I quickly identified the one really interesting thing about the job: the people to whom I was bringing the papers. These were the elite, the powerful, the glamorous of 1970s Hollywood—the writers, directors, producers, stars. There was only one problem: people like that always have assistants or secretaries, doormen or housekeepers.

If I was going to do this job, I didn't want to miss out on the only good part. I didn't want to meet housekeepers, I wanted to meet the important people. I was curious about them.

So I hit on a simple gambit. When I showed up, I would tell the intermediary—the secretary, the doorman—that I had to hand the documents directly to the person for the delivery to be "valid."

I went to ICM—the great talent agency—to deliver contracts to seventies superagent Sue Mengers, who represented Barbra Streisand and Ryan O'Neal, Candice Bergen and Cher, Burt Reynolds and Ali MacGraw. How did I meet Mengers? I told the ICM receptionist, "The only way Miss Mengers can receive this is if I hand it to her personally." She sent me in without another question.

If the person to whom the documents were addressed wasn't there, I'd simply leave and come back. The guy who had unwittingly tipped me to the job was right. I had all day, but not much work to worry about.

This is how I met Lew Wasserman, the tough-guy head of MCA Studios, and his partner, Jules Stein.

It's how I met William Peter Blatty, who wrote The Exorcist, and also Billy Friedkin, the Oscar winner who directed it.

I handed contracts to Warren Beatty at the Beverly Wilshire Hotel.

I was just twenty-three years old, but I was curious. And I quickly learned that not only could I meet these people, I could also sit and talk to them.

I would hand over the documents with graciousness and deference, and since it was the seventies, they'd always say, "Come in! Have a drink! Have a cup of coffee!"

I would use these moments to get a sense of them, sometimes to get a bit of career advice. I never asked for a job. I never asked for anything, in fact.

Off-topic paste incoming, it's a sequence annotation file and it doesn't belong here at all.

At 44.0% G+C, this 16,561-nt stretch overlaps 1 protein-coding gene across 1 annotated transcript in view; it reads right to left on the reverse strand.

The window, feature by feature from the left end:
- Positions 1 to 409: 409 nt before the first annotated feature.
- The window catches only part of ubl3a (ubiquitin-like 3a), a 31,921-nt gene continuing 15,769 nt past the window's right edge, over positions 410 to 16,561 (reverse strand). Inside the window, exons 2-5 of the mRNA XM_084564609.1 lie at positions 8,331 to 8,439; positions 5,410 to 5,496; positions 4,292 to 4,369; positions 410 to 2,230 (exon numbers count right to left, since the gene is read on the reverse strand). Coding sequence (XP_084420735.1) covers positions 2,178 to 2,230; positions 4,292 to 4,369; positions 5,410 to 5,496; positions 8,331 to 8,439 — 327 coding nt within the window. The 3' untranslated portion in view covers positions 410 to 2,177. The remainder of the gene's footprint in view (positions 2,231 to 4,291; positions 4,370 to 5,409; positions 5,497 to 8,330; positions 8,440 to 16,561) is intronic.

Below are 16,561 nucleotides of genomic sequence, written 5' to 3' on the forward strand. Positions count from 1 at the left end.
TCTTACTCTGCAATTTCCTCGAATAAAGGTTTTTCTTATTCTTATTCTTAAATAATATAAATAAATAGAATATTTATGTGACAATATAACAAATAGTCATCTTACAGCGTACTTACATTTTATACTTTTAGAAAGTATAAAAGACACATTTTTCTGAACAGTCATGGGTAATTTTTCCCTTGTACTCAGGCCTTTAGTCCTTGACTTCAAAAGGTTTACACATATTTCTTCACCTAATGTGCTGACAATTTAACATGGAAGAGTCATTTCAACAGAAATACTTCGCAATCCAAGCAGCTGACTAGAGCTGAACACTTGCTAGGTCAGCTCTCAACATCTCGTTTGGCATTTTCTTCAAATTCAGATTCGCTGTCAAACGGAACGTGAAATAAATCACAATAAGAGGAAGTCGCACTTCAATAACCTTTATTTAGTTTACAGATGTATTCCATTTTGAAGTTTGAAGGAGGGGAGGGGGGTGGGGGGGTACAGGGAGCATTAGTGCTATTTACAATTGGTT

Pretty quickly, I realized the movie business was a lot more interesting than law school. So I put it off—I never went; I would have made a terrible lawyer—and I kept that clerk job for a year, through the following summer.

You know what's curious: throughout that entire time, no one ever called my bluff. No one said, "Hey, kid, just leave the contract on the table and get out of here. You don't need to see Warren Beatty."

I met every single person to whom I delivered papers.

Just as curiosity had gotten me the job, it also transformed the job itself into something wonderful.

The men and women whose contracts I delivered changed my life. They showed me a whole style of storytelling I wasn't familiar with, and I began to think that maybe I was a storyteller at heart. They set the stage for me to produce movies like Splash and Apollo 13, American Gangster, Friday Night Lights, and A Beautiful Mind.

Something else happened during that year of being a legal clerk that was just as important. It was the year I started to actively appreciate the real power of curiosity.

If you grew up in the fifties and sixties, being curious wasn't exactly considered a virtue. In the well-ordered, obedient classrooms of the Eisenhower era, it was more like an irritant. I knew I was curious, of course, but it was a little like wearing glasses. It was something people noticed, but it didn't help me get picked for sports teams, and it didn't help with girls.

That first year at Warner Bros., I realized that curiosity was more than just a quality of my personality. It was my secret weapon. Good for getting picked for the team—it would turn out to be good for becoming captain of the team—and even good for getting the girls.